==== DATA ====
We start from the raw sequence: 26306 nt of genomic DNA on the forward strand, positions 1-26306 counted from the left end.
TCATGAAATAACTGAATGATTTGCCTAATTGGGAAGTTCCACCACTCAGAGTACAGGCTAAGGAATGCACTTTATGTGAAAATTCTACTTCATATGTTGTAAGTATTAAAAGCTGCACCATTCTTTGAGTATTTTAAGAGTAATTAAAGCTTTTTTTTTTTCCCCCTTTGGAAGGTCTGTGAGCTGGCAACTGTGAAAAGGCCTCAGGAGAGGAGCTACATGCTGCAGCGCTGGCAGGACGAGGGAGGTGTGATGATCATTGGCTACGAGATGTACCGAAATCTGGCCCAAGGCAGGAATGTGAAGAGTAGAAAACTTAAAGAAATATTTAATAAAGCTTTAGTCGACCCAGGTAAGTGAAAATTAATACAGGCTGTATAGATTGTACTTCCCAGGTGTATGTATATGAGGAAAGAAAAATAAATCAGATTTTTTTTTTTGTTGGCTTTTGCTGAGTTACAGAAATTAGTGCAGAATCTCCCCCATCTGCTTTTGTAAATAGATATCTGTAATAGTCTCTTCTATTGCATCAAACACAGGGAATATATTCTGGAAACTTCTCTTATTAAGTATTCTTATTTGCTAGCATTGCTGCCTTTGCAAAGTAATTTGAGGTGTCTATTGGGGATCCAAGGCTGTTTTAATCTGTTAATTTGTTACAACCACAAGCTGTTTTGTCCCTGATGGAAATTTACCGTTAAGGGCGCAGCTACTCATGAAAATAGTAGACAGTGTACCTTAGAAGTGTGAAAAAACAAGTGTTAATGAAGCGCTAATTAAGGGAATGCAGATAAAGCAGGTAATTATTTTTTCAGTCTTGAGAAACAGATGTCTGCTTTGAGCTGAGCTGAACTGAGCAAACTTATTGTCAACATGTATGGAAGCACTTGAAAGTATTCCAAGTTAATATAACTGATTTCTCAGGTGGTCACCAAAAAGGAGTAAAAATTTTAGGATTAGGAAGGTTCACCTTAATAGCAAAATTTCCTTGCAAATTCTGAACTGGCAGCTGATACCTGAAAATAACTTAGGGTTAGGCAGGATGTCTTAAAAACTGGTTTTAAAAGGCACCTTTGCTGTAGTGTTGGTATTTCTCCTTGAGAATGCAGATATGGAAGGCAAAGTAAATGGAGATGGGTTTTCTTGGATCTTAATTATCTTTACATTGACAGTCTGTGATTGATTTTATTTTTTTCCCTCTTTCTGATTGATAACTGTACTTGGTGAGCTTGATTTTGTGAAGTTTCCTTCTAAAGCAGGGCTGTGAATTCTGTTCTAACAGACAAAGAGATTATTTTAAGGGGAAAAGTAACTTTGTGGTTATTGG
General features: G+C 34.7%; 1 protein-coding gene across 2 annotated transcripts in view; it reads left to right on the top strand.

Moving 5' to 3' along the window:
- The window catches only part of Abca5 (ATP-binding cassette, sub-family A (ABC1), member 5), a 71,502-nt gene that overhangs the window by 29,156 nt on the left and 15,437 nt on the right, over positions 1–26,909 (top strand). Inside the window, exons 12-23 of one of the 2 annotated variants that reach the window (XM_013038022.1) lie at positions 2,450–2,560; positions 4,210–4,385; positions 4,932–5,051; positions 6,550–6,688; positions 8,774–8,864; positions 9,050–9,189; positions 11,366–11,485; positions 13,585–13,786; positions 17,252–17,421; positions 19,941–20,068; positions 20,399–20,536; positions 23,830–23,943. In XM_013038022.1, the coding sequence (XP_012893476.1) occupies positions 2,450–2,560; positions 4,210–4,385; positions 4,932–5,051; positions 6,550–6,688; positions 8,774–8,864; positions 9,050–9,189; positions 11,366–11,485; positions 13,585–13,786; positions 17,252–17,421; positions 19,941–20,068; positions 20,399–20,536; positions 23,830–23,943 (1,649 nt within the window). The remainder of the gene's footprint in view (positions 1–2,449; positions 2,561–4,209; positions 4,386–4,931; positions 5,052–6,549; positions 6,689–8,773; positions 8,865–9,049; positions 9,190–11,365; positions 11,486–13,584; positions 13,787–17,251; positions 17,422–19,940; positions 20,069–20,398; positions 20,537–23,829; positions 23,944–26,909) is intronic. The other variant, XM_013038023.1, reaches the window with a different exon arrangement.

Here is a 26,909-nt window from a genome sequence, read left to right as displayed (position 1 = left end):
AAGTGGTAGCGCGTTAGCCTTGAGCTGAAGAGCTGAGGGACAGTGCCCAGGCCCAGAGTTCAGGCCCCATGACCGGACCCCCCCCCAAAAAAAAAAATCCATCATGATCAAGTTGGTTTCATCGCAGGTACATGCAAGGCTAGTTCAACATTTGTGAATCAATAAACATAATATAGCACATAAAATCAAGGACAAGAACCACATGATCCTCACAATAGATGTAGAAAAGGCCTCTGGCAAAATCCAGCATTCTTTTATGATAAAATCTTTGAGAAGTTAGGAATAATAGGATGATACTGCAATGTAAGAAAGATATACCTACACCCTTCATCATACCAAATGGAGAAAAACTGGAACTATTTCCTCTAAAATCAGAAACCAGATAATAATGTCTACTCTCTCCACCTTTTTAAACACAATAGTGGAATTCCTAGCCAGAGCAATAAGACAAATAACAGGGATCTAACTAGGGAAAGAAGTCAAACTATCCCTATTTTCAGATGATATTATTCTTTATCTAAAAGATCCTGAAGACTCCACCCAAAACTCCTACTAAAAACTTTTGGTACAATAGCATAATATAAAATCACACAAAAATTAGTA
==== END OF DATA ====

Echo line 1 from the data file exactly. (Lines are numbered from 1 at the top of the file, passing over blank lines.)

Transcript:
We start from the raw sequence: 26306 nt of genomic DNA on the forward strand, positions 1-26306 counted from the left end.